Cohabitation is getting increasingly popular in the UK, as for many it offers a comfortable solution to living with your partner without being married.
It has become such a popular choice that cohabiting couples now account for 17% of all UK families. That’s almost one in five couples choosing to share their home with a partner, without any official legal standing.
There are many attractive reasons to enter into a cohabitation agreement. For a start, it demands less commitment and obligation than a marriage or even civil partnership. Families who are ready to live together but perhaps can’t yet afford to get married, or have simply chosen to be unmarried, are finding a happy solution in cohabitation.
Naturally and unsurprisingly, there is a potential downside which is worth considering before entering into such an agreement. Living arrangements are not to be taken lightly after all – even without being married, it is still a big step, which you should be mutually sure of between you and your cohabiting partner.
It’s not unusual for cohabitation disputes to arise somewhere along the line, which is why Abacus Solicitors in Manchester has put together a detailed, honest and useful guide to cohabitation.
Consider all possibilities in cohabitation
This is not to say that cohabiting with your partner is a bad move, it has proved to be the opposite for thousands of couples all over the UK. But it’s wise to consider the possibilities and be aware of potential disadvantages. The main one, which is also the most obvious, is that you will have less legal rights than if you were a married couple. In the event of a breakup you aren’t very well equipped in any official manner. There is a lack of “marital” property, which you would need to be in acceptance of if you were to embark on cohabitation.
It’s worth noting also that (also in the event of a breakup), partners could in some cases be able to make a claim against the property based on mortgage payments that were made. Of course this is an unlikely and unfortunate circumstance to find yourself in, but it’s worth knowing.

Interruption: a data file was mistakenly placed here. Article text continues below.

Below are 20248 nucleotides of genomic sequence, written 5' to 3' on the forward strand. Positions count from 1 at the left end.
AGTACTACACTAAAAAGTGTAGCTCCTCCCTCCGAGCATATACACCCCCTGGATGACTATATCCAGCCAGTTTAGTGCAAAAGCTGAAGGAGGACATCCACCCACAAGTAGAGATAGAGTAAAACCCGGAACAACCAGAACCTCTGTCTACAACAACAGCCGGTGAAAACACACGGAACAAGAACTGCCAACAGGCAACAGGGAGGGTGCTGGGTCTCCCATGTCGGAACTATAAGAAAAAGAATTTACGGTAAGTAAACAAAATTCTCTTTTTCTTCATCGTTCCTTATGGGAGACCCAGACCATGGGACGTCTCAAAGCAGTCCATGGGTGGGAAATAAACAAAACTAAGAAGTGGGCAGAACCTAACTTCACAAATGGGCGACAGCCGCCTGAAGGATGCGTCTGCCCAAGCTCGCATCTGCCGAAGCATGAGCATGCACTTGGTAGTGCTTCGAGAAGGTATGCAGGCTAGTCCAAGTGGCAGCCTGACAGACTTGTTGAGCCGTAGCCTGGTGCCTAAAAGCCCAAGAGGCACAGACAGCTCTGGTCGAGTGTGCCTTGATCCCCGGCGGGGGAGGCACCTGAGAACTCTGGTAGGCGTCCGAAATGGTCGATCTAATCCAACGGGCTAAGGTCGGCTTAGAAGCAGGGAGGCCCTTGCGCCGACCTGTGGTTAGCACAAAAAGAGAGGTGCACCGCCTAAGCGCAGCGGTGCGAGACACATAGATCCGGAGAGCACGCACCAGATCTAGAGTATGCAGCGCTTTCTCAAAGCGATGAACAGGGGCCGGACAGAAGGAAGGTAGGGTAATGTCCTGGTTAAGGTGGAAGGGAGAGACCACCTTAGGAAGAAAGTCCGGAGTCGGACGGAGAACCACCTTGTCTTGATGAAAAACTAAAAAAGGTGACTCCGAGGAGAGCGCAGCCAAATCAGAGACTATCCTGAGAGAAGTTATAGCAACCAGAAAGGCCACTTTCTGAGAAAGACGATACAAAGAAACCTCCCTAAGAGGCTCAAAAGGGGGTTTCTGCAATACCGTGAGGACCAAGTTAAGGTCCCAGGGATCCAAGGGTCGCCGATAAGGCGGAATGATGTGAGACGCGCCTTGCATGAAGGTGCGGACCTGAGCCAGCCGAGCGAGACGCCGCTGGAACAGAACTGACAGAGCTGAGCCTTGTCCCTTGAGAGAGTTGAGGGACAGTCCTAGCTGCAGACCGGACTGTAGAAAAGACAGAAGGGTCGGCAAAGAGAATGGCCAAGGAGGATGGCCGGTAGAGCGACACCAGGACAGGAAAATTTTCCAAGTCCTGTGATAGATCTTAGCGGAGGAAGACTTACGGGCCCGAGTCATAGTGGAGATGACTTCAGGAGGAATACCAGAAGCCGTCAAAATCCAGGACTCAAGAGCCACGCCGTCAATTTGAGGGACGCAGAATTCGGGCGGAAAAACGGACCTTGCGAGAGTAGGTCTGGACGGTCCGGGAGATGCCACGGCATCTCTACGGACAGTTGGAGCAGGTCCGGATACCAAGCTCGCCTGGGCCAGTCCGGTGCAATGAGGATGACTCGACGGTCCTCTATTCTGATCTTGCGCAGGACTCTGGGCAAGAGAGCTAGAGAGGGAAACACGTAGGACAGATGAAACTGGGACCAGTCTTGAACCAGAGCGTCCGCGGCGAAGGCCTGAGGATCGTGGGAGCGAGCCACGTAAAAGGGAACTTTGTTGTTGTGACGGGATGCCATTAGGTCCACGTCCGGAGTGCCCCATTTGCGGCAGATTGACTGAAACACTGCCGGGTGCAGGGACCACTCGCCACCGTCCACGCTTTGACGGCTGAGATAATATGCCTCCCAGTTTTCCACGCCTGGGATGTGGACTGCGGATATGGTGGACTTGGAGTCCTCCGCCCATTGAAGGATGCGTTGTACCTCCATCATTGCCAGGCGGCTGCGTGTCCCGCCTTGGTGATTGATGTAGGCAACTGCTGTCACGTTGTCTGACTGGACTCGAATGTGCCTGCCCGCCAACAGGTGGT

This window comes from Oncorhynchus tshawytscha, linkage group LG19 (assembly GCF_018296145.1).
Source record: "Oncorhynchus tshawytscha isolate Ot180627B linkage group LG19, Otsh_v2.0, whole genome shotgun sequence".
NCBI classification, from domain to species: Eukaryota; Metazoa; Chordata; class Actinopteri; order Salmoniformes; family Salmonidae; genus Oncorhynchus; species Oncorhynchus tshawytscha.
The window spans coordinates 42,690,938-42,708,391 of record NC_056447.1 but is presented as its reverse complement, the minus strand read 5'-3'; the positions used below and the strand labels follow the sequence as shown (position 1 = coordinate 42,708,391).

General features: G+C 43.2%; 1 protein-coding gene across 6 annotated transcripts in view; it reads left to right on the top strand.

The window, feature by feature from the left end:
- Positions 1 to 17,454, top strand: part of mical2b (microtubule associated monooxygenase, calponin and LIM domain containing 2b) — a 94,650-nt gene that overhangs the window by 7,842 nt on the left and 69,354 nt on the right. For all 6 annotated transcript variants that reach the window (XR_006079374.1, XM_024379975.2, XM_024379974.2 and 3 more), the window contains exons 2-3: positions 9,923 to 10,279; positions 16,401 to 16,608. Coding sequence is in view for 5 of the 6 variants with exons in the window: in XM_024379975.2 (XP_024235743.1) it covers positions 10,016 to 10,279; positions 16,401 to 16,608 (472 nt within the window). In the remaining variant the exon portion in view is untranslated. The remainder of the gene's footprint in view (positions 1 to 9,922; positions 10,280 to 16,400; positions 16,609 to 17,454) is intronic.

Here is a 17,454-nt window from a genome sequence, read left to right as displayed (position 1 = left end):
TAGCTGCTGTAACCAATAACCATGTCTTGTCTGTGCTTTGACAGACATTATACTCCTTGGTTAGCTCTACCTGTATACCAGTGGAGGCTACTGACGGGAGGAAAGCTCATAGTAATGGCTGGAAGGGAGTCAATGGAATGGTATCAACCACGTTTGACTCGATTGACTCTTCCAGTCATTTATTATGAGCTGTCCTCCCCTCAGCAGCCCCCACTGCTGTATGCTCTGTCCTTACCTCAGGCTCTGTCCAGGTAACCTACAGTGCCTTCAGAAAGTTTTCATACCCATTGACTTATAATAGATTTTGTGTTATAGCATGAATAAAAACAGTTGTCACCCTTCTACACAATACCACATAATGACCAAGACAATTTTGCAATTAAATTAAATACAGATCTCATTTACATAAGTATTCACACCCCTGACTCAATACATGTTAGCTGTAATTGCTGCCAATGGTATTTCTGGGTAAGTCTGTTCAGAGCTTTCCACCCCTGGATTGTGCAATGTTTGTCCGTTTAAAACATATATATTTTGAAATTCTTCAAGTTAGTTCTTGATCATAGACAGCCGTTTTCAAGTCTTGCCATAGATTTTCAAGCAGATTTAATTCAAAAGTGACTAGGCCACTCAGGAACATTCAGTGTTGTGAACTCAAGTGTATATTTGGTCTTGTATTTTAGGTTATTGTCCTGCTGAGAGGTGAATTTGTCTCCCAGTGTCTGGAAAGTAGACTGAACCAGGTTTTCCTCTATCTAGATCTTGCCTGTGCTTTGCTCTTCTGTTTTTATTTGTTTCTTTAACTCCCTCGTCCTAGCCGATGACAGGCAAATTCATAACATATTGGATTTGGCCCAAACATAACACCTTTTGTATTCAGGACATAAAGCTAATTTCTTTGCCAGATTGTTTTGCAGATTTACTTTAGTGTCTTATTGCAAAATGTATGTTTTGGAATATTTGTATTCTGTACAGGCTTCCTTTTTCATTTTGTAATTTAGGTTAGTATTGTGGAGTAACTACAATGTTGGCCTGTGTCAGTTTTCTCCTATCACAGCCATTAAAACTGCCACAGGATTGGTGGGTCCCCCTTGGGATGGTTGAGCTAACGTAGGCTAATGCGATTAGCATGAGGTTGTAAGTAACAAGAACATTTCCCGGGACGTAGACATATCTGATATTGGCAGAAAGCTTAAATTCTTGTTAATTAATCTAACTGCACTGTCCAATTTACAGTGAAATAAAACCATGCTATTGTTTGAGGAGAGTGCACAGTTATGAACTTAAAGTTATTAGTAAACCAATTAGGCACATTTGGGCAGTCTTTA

It’s not all bad – here’s why couples love cohabiting
Cohabitation would not be so popular if it were all doom and gloom. Of course, there are really positive aspects to it. Everyone is different and no relationship is the same. At the end of the day it is up to each couple to decide for themselves if it is something that will benefit them.
One major advantage is that you save on the cost of an extravagant wedding, yet still reap the benefits and closeness of family life. If you are happy enough without investing in rings and ceremonies, but you still want to live under the same roof, then this is perhaps the perfect option for you.
Things to consider first
Planning is key when it comes to cohabitation. Sit down with your partner and make important decisions about how you are going to split your finances. Who will pay the council tax? Whose job is it to pay the electricity bill? There are other bills that might pop up along the way like a new broadband package or even the cost of decorating the kitchen. Whatever agreement you come to, making sure you have one in the very beginning is an effective way of avoiding disputes later on.
Your agreement can be strengthened still by getting a cohabitation agreement. This is a written document which you get directly from a solicitor, who can outline what happens in the case of a breakup or dispute.
Not that there will be one. May you cohabit with your partner happily ever after! Find out more here.